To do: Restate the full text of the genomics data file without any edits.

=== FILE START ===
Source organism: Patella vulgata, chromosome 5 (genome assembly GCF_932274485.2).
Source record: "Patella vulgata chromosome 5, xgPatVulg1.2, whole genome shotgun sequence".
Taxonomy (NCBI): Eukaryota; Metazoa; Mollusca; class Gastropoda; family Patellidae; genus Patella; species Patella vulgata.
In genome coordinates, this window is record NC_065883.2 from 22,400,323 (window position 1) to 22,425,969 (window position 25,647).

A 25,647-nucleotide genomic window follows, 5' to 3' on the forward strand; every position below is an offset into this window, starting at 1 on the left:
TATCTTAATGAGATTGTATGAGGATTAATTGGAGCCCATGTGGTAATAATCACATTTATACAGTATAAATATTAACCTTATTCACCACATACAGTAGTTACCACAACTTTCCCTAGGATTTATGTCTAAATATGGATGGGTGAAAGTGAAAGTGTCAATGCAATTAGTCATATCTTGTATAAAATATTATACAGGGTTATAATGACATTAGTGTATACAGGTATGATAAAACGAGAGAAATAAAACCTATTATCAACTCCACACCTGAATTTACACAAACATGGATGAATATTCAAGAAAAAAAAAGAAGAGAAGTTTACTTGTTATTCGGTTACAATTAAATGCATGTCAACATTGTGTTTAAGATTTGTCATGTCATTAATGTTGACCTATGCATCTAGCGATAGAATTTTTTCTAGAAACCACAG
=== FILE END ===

Source organism: Patella vulgata, chromosome 5 (genome assembly GCF_932274485.2).
Source record: "Patella vulgata chromosome 5, xgPatVulg1.2, whole genome shotgun sequence".
Taxonomy (NCBI): Eukaryota; Metazoa; Mollusca; class Gastropoda; family Patellidae; genus Patella; species Patella vulgata.
In genome coordinates, this window is record NC_065883.2 from 22,400,323 (window position 1) to 22,425,969 (window position 25,647).

A 25,647-nucleotide genomic window follows, 5' to 3' on the forward strand; every position below is an offset into this window, starting at 1 on the left:
TATCTTAATGAGATTGTATGAGGATTAATTGGAGCCCATGTGGTAATAATCACATTTATACAGTATAAATATTAACCTTATTCACCACATACAGTAGTTACCACAACTTTCCCTAGGATTTATGTCTAAATATGGATGGGTGAAAGTGAAAGTGTCAATGCAATTAGTCATATCTTGTATAAAATATTATACAGGGTTATAATGACATTAGTGTATACAGGTATGATAAAACGAGAGAAATAAAACCTATTATCAACTCCACACCTGAATTTACACAAACATGGATGAATATTCAAGAAAAAAAAAGAAGAGAAGTTTACTTGTTATTCGGTTACAATTAAATGCATGTCAACATTGTGTTTAAGATTTGTCATGTCATTAATGTTGACCTATGCATCTAGCGATAGAATTTTTTCTAGAAACCACAG